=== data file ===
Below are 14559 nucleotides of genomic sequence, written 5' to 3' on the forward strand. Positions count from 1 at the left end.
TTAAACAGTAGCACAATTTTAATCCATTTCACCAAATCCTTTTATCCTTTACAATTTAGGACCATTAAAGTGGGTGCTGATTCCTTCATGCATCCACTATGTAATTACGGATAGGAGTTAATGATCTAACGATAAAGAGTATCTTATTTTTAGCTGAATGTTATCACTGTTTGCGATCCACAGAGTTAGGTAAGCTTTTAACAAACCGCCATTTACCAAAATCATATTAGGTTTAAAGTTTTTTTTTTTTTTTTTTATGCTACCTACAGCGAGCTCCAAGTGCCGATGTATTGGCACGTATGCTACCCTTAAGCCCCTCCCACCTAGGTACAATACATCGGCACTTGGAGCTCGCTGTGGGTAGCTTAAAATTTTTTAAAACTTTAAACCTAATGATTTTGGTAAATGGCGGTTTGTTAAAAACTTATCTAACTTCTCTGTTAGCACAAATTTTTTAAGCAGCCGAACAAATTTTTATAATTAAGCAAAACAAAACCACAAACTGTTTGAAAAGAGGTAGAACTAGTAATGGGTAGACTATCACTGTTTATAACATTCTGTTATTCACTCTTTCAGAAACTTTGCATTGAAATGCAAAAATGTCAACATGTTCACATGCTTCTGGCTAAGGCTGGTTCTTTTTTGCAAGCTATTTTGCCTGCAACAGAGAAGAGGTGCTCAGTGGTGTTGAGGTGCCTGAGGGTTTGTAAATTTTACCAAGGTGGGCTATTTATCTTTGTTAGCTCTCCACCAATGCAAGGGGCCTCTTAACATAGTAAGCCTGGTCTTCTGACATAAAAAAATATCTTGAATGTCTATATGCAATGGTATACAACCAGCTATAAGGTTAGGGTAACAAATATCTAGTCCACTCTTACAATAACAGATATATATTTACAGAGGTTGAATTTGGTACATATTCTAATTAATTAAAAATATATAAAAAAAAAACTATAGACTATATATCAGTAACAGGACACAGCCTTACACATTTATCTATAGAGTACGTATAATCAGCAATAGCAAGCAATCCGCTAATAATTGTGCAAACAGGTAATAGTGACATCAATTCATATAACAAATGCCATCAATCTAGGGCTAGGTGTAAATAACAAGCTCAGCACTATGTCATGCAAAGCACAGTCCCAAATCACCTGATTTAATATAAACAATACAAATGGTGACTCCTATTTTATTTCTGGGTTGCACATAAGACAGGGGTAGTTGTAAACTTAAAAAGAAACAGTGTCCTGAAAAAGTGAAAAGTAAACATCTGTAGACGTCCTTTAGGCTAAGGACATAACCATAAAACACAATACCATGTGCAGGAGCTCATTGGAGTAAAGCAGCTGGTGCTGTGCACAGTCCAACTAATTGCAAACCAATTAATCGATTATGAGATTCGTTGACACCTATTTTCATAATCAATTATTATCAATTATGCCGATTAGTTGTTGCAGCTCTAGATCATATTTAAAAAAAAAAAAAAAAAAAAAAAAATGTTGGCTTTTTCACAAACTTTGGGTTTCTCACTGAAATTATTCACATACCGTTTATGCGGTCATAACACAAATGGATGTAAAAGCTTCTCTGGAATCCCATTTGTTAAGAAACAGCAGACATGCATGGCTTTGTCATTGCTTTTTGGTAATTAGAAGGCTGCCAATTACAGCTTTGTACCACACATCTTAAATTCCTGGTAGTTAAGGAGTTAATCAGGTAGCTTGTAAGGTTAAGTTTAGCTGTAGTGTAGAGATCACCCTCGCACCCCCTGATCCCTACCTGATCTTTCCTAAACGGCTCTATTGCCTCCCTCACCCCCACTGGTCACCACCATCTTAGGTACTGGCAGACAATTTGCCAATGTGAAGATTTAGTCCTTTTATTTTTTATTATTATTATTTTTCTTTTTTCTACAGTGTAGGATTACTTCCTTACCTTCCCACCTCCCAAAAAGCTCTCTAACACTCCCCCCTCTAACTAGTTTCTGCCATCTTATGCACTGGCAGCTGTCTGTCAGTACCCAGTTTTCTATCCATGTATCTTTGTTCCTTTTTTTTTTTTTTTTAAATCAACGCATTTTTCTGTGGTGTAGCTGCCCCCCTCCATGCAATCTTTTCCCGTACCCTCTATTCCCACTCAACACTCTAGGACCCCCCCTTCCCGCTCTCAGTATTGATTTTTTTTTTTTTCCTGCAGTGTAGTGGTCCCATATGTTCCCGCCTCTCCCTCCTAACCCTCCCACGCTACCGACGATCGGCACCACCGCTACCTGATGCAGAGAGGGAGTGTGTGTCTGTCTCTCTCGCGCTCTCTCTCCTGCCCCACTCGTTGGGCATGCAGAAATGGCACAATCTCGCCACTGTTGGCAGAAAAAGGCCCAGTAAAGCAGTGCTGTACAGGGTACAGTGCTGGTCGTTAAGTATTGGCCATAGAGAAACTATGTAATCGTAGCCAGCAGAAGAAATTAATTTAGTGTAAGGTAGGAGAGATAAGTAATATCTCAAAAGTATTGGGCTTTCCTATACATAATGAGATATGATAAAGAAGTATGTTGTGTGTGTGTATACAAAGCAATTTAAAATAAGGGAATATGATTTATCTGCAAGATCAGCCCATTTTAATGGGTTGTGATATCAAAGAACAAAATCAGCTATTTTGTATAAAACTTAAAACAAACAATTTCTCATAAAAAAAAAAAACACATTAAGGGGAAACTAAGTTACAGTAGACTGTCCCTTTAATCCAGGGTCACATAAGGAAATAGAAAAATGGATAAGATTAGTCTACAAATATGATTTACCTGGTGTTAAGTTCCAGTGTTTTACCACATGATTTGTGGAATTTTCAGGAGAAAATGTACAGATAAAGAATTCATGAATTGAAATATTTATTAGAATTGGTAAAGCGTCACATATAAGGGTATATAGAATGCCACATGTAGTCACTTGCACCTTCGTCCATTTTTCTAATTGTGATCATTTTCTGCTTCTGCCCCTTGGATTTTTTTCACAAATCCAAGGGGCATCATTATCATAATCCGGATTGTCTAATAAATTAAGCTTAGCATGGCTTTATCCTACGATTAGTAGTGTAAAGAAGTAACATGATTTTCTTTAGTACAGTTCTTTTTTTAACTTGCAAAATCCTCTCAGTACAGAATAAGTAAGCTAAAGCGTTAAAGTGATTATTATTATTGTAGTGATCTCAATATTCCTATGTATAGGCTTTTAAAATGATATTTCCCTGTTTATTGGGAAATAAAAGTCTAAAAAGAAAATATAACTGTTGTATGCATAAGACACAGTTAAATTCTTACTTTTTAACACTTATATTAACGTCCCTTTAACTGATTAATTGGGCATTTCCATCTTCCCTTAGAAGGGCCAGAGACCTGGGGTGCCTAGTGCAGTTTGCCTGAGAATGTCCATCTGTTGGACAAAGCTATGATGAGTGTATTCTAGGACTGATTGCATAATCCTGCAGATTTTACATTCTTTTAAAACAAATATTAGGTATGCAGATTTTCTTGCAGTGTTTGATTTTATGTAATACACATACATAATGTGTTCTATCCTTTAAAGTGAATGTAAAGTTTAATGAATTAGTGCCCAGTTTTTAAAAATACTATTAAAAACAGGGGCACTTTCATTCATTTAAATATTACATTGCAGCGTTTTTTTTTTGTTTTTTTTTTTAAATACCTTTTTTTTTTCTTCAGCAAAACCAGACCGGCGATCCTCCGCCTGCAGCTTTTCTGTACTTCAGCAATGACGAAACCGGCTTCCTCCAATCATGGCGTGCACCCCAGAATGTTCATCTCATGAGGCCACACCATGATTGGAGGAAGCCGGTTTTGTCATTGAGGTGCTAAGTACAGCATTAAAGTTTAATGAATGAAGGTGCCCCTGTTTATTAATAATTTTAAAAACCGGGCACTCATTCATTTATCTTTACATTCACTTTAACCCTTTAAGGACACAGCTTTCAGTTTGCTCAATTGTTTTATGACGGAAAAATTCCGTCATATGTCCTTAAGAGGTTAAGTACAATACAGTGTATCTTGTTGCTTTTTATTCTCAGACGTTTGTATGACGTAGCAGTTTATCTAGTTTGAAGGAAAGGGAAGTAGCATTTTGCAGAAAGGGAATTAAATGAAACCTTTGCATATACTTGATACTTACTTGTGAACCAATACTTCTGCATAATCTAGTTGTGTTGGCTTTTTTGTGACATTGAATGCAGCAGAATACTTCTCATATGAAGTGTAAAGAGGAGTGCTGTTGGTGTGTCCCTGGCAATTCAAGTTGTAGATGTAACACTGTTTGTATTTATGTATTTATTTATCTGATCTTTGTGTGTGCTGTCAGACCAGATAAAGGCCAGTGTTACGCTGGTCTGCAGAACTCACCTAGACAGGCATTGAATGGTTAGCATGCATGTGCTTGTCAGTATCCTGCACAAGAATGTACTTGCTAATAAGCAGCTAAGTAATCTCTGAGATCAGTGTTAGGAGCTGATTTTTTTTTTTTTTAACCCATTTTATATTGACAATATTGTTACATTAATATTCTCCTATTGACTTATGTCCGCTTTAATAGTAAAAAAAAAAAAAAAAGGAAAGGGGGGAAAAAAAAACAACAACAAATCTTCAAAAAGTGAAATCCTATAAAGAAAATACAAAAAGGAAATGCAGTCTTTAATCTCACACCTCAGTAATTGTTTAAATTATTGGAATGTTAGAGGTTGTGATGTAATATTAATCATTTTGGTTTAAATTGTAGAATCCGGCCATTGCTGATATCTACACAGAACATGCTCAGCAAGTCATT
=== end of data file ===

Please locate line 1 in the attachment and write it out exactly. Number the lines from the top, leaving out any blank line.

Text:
Below are 14559 nucleotides of genomic sequence, written 5' to 3' on the forward strand. Positions count from 1 at the left end.